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Round the Bend

Kids on summer break are as buzzy as 100 Energizer bunnies. Want a no-fail way for them to get out their yahoos? Go hiking!

Mendocino County
Philo Little Hendy Grove Trail and Big Hendy Grove Trail, both part of a couple of miles of interlocking loop trails in Hendy Woods State Park, are great for short, kid-friendly redwood adventures. So is the Hermit Hut Trail, the former stomping grounds of a Russian immigrant who lived there during the middle of the last century. Go about a half-mile down the trail to the turnoff that leads to the downed redwood that served as the hermit's home for a couple of decades. Dogs are not allowed. There are flush toilets in the campground, which lies between the Little Hendy and Big Hendy trails. See www.parks.ca.gov/?page_id=438 for details.

Mendocino For an easy, flat hike with incredible scenery, try the Mendocino Headlands Trail, which is within walking distance of Mendocino. Get a treat in town, learn a bit of local history at the Ford House Museum and Visitor Center, and then walk over to the trailhead. Wind through about two and a half miles of gorgeous coastline with stunning views of bluffs and secluded beaches before landing at Cypress Grove. Whale or bird watch, or just take in the landscape. The only downside is that the trail is heavily trafficked during tourist season, but the vistas are well worth it. Be sure to dress warmly for those strong coastal winds. Leashed dogs are allowed. Restrooms with flush toilets are at the Ford House and at Cypress Grove. Park on Main Street or at the lot at Heeser Drive and Little Lake Street (not Road)--a great place to watch the sunset.

Ukiah To catch some shade, and a serious dose of beauty, take the Montgomery Grove Trail in the Montgomery Woods State Natural Reserve. You will travel a 4-mile loop through a magical realm of towering old growth redwoods (once thought to be the tallest in the world), a babbling creek, and a carpet of ferns (perhaps some fairy hangouts, too). With a 900-foot elevation gain, the first third of a mile is a little steep, so young legs may need some motivation. Perhaps reward them with a special prize or snack when they get to the top of the rise. The park doesn't get a lot of visitors, possibly because Google says it takes close to an hour to get there from Ukiah, but it's only a half-hour if you take Orr Springs Road. Parking is limited. There are restrooms with flush toilets at the trailhead. Dogs are not allowed. Log on to www.parks.ca.gov/?page_id=434 for more information.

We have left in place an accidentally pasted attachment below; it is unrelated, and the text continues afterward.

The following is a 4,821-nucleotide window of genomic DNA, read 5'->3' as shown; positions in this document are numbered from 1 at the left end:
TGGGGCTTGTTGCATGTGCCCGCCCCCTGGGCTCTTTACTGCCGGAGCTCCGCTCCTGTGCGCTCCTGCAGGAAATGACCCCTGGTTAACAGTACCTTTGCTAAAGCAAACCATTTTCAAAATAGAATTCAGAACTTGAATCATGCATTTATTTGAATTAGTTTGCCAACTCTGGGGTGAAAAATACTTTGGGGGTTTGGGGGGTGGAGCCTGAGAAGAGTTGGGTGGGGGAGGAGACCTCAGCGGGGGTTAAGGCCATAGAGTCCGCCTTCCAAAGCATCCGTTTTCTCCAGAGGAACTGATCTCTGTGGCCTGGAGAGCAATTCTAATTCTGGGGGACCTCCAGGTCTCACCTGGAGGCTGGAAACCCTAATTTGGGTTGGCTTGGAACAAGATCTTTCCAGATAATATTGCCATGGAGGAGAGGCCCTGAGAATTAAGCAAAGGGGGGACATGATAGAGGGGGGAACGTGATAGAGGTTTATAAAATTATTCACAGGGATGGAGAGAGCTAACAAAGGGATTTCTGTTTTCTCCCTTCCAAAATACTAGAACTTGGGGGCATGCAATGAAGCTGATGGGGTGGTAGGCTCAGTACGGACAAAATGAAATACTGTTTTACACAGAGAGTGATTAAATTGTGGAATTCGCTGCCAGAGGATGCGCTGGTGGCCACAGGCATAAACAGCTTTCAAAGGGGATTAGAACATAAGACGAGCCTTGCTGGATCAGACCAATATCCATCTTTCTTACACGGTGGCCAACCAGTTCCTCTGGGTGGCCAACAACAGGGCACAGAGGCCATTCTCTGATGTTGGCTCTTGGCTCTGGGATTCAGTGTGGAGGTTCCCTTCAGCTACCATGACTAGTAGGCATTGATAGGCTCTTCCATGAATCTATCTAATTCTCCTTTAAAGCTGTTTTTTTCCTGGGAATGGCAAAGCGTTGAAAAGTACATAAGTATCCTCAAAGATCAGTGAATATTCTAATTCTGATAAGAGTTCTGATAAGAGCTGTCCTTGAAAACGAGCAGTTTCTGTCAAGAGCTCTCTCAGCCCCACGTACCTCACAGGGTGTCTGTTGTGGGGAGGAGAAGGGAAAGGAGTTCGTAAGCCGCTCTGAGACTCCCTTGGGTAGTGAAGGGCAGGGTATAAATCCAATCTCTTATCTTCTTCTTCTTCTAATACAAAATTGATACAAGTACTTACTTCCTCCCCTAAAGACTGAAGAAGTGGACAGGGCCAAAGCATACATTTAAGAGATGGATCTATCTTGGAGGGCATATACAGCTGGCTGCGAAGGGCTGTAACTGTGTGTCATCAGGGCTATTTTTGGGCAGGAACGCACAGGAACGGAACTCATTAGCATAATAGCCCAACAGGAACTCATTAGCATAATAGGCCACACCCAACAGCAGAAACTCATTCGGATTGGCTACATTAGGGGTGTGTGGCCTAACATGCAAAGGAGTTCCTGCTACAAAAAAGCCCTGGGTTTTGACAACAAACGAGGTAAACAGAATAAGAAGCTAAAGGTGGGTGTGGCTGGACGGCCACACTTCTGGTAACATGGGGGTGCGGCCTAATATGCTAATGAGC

LAKE COUNTY
Lower Lake If you're after abundant wildlife, take your binoculars to the McVicar Trail in the Anderson Marsh State Historic Park, where wetlands draw in hundreds of species of birds, including great blue herons, pileated woodpeckers, and red-winged black birds. You may even catch a glimpse of a deer, bobcat, or fox, too. The eight-mile (round-trip), generally flat, wide, dirt trail, goes all the way to Clear Lake, but you can turn around at any juncture. A good part of the path is exposed, so be sure to wear plenty of sunscreen and bring water. Dogs are not allowed. Porta-potties are available in the parking lot, which is open only on the weekends, 8 a.m.-8 p.m. (The park itself is open all week, sunrise to sunset.) The day-use fee is $4 (seniors $3). Due to unusual flooding this year, there may be areas of the trail that are wet or overgrown. Call and check for trail conditions: 279-2267 or 279-4293. Also see www.parks.ca.gov/?page_id=483.

Kelseyville Long before Europeans settled in Northern California, the Pomo Native Americans made their home in Lake County. On the half-mile, self-guided Indian Nature Trail loop in Clear Lake State Park, you and the kids can find out about the plants that they used to survive. In addition to lessons in natural history, the trail also offers a smattering of wildflowers and lovely views overlooking the valley. For a longer, more challenging walk, try the Dorn Nature Trail. The two-and-a-half-mile loop begins on a steep incline through the woods and then gradually zigzags its way up a ridge and into a meadow, where vistas and colorful flora await. Pets are not allowed on either trail, however they are allowed on the quarter-mile Kelsey Creek Trail, which runs along the Kelsey Creek Campground. (The campground itself is closed due to flood damage.) There are restrooms with flush toilets throughout the park but not on the trails themselves. The day-use fee is $8. To access the Dorn Nature Trail, park in the day-use area or at the beach; to reach the Indian Nature Trail, park at the park entrance. See www.parks.ca.gov/?page_id=473 and download the campground brochure (under Brochures) for a map.

Lower Lake Get a little wine tasting in along with your exercise on the 1.25-mile Red Hills Terroir Trail. The flat walk, which runs through and along side vineyards, boasts breathtaking views of Clear Lake and the Anderson Marsh wetlands. Start the hike at either Gregory Graham Winery or Vigilance Winery and Vineyards; parking and restrooms are available at either. The tasting rooms, and the hike, are open Friday-Sunday, 11 a.m.-5 p.m. Note that this walk is on private lands, so you must get permission to use it by calling or visiting the tasting room of either winery. Contact the Gregory Graham Winery at 995-3500 (ggwines.com) and the Vigilance Winery and Vineyards at 994-9656 (vigilancewinery.com). Download a brochure offering detailed trail directions at konoctitrails.com/trails/vineyard-trails/vt1-red-hills-terroir-trail.



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